NIA seeks information from Malaysia on Sri Lankan suspect

File photo shows security personnel near the U.S. Consulate in Chennai. The National Investigation Agency has sought information about an alleged conspiracy to target U.S. and Israeli Consulates in Chennai and Bangalore.   | Photo Credit: K_V_Srinivasan

The National Investigation Agency has sent a request to the Malaysian authorities seeking information under the Mutual Legal Assistance Treaty on a Sri Lankan national who following his arrest there purportedly revealed a conspiracy hatched by Pakistan’s ISI to target the U.S. Consulate in Chennai and the Israeli mission in Bangalore.

“At this stage, we do not know much about the Sri Lankan national, Mohamed Hussain Mohamed Sulaiman. Before asking for his extradition, we need to have a sound case against him,” said a senior NIA official, adding that a red-corner notice had already been issued against him through the Interpol.

The NIA may soon initiate efforts to quiz the suspect to gather more details on the conspiracy.

The plot was unearthed after the Malaysian authorities tipped-off the Intelligence Bureau. The Tamil Nadu Police initially >arrested another Sri Lankan national Zakir Hussain on April 29, 2014. During interrogation, he purportedly disclosed that apart from running a counterfeit currency racket, he was also part of the conspiracy to carry out attacks at the consulates.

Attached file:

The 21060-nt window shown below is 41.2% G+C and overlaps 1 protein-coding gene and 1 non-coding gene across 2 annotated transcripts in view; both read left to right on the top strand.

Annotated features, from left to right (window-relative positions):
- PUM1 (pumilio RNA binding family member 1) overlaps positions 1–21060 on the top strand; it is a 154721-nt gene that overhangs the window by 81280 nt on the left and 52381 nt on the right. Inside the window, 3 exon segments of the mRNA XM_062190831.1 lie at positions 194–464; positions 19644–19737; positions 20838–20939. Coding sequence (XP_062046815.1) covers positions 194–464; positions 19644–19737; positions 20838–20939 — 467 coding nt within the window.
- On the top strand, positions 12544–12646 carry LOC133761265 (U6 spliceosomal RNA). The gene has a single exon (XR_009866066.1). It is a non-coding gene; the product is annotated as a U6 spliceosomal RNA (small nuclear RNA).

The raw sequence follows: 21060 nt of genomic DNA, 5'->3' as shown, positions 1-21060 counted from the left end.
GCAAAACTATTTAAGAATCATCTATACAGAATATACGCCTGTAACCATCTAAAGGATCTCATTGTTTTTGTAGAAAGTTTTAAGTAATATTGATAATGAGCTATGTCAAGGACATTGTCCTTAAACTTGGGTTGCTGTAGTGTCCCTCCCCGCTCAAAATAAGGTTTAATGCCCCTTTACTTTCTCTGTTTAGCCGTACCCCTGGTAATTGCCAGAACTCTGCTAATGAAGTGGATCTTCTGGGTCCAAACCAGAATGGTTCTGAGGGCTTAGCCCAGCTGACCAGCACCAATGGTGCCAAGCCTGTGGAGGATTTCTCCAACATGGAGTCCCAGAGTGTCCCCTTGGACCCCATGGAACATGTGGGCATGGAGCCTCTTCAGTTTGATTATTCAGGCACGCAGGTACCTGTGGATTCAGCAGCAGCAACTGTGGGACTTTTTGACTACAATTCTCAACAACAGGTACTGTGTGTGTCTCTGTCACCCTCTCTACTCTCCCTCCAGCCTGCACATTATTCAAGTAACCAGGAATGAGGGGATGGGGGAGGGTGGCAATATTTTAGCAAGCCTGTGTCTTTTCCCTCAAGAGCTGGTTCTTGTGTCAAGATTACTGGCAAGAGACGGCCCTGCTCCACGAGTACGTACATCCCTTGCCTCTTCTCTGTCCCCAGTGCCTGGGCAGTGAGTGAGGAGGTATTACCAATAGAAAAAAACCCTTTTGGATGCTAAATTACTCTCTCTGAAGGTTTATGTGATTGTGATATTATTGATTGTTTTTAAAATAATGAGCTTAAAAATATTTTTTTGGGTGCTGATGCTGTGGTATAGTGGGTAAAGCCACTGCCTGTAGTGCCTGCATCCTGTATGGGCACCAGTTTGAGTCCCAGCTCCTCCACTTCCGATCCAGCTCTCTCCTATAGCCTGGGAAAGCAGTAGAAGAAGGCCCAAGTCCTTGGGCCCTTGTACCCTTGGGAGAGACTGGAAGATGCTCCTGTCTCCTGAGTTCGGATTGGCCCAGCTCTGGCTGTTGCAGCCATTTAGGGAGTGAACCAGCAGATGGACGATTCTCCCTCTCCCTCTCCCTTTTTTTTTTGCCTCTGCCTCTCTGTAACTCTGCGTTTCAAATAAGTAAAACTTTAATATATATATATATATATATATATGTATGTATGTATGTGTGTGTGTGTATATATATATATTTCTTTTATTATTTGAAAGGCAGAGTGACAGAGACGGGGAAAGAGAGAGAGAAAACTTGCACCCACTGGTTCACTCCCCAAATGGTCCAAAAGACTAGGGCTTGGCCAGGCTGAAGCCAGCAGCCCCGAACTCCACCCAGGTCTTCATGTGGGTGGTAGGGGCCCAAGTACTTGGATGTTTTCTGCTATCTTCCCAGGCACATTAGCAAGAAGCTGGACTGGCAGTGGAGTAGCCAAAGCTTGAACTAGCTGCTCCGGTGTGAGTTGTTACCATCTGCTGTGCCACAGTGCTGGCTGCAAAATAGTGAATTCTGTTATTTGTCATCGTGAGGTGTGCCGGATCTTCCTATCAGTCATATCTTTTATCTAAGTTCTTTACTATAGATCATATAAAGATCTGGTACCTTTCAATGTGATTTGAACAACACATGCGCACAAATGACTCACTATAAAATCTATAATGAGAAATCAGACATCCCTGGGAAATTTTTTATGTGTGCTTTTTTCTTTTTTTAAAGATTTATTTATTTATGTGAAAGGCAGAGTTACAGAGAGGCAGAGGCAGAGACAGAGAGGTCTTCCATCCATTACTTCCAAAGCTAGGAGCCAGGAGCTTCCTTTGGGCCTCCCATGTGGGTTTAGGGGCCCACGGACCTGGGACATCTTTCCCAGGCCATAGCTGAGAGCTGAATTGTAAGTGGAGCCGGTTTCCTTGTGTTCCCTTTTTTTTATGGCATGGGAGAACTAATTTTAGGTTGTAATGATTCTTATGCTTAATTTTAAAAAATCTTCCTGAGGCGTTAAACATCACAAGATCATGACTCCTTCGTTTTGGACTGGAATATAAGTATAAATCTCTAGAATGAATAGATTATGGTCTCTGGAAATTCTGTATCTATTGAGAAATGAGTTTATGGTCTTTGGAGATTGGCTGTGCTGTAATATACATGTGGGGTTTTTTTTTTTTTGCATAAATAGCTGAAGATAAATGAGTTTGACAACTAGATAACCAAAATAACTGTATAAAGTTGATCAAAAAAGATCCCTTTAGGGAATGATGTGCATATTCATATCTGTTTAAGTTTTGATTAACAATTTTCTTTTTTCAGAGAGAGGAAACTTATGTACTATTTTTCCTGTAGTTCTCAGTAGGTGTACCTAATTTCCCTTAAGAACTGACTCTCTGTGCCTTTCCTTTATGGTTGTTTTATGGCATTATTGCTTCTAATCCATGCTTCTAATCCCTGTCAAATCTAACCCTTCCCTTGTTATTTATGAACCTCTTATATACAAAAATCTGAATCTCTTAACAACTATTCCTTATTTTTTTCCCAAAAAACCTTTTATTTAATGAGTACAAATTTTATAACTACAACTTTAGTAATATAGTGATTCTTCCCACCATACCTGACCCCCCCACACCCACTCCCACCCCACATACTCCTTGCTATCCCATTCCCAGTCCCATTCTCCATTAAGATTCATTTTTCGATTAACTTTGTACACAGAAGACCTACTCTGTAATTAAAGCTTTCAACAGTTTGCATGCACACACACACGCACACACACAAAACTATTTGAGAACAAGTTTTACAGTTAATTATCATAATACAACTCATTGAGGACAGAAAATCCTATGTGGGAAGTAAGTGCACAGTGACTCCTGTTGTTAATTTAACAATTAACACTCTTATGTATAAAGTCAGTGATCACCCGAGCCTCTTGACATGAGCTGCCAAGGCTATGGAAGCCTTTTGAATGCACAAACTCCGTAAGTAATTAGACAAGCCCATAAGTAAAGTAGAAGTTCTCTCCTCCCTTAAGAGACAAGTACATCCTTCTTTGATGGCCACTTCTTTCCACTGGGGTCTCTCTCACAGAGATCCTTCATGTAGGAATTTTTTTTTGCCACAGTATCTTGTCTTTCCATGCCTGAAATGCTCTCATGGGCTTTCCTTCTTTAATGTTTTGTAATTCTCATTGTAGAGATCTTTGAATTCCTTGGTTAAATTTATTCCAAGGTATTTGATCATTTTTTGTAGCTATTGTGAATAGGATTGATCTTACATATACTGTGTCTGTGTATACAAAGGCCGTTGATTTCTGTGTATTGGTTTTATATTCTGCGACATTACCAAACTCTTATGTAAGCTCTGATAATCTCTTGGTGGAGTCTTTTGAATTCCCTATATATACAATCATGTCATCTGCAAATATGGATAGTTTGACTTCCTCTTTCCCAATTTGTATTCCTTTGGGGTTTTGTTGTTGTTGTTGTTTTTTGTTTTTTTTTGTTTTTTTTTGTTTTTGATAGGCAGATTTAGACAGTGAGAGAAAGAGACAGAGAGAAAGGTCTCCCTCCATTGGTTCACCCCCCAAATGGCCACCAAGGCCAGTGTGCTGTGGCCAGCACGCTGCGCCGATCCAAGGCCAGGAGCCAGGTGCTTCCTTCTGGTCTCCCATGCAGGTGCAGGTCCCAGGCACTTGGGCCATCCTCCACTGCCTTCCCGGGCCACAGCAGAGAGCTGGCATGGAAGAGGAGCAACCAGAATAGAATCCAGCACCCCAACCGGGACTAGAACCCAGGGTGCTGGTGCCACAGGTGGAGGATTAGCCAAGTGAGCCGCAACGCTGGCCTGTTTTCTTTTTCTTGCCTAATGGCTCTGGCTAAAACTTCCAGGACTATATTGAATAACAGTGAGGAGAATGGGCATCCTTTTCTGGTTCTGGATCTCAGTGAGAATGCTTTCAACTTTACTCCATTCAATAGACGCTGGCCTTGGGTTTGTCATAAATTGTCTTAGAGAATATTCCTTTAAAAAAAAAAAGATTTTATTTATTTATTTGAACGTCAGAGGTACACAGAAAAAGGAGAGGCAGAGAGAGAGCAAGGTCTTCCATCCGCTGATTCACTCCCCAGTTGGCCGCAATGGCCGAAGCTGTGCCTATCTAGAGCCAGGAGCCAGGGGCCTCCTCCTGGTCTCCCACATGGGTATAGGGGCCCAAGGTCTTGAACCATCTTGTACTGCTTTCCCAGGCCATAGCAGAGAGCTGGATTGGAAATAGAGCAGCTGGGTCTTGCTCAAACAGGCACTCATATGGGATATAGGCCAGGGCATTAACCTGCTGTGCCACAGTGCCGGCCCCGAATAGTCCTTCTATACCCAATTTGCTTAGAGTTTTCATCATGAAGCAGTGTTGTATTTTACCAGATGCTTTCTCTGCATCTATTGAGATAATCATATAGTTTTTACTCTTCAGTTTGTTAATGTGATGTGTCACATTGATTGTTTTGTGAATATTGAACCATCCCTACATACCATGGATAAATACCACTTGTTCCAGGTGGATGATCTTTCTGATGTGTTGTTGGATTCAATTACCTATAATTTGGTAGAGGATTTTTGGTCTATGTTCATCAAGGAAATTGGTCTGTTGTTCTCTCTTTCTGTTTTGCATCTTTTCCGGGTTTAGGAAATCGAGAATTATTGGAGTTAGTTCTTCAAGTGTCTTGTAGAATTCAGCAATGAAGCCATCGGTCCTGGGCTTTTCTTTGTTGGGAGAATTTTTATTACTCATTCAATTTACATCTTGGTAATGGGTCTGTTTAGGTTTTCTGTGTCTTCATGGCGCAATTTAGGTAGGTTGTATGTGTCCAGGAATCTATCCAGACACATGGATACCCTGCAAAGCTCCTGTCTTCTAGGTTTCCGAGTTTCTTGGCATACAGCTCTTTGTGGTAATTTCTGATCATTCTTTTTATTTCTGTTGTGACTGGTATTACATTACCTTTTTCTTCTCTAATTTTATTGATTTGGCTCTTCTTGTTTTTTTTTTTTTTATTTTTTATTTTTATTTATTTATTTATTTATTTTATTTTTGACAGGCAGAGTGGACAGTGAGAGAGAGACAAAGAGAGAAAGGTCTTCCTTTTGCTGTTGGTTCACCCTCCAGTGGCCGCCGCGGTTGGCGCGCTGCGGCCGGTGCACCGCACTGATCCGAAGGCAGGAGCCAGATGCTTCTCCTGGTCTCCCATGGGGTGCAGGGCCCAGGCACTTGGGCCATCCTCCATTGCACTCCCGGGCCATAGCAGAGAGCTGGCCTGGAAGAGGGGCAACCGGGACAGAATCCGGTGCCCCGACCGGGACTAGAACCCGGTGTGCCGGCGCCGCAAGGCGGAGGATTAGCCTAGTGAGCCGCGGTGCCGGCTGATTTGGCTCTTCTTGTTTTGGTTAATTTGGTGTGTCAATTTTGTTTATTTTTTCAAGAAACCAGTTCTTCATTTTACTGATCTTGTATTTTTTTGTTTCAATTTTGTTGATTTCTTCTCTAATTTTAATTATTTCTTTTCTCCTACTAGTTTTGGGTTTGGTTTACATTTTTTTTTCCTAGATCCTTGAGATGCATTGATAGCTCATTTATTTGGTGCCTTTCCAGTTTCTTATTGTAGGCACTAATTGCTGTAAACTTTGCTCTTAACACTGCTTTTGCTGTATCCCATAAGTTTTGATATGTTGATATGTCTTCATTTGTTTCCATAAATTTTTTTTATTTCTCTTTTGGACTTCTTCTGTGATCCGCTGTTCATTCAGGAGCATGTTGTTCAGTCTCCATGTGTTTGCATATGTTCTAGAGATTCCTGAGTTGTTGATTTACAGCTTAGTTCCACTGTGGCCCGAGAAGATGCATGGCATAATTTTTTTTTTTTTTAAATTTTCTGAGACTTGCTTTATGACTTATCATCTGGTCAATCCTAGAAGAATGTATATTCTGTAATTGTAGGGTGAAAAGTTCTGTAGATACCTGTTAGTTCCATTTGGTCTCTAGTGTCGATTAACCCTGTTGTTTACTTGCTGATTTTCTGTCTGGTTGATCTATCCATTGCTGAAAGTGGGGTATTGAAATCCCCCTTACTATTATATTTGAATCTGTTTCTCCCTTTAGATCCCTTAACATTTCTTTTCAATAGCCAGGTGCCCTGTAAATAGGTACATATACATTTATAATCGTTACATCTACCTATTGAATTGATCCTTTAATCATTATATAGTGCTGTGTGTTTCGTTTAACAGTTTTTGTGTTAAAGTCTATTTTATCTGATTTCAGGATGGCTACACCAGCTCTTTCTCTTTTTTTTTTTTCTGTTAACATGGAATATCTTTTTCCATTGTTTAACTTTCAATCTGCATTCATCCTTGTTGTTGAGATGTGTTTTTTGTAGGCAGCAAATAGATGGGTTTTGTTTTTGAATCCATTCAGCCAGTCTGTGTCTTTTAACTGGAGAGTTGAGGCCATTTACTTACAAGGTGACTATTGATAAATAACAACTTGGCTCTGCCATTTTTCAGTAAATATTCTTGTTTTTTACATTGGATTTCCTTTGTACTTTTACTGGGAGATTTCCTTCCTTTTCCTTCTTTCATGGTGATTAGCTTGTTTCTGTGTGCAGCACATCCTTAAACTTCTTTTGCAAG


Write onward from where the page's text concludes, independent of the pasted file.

The accused revealed the name of his handler as Amir Zubair Siddique, an official at the Pakistan High Commission in Colombo. However, Pakistan refuted the charges. The module had also conducted reconnaissance of the two consulates to plan the “suicide” attacks that were to be carried out by two persons who, as planned, were to sneak in through the sea route from Maldives. “The photographs of the probable targets were found stored in a laptop seized from Zakir Hussain.”

Along with Zakir Hussain, the Tamil Nadu Police had also arrested Mohammed Salim and another Sri Lankan national named Sivabalan for their alleged role in the counterfeit currency racket. “Hussain dealt in fake notes to generate funds for terror activities,” said the official.

Indian agencies have shared details of the findings with the U.S. and Israeli missions. The Sri Lankan authorities have also been briefed on the developments in the case.

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Printable version | Oct 28, 2021 9:59:51 AM |

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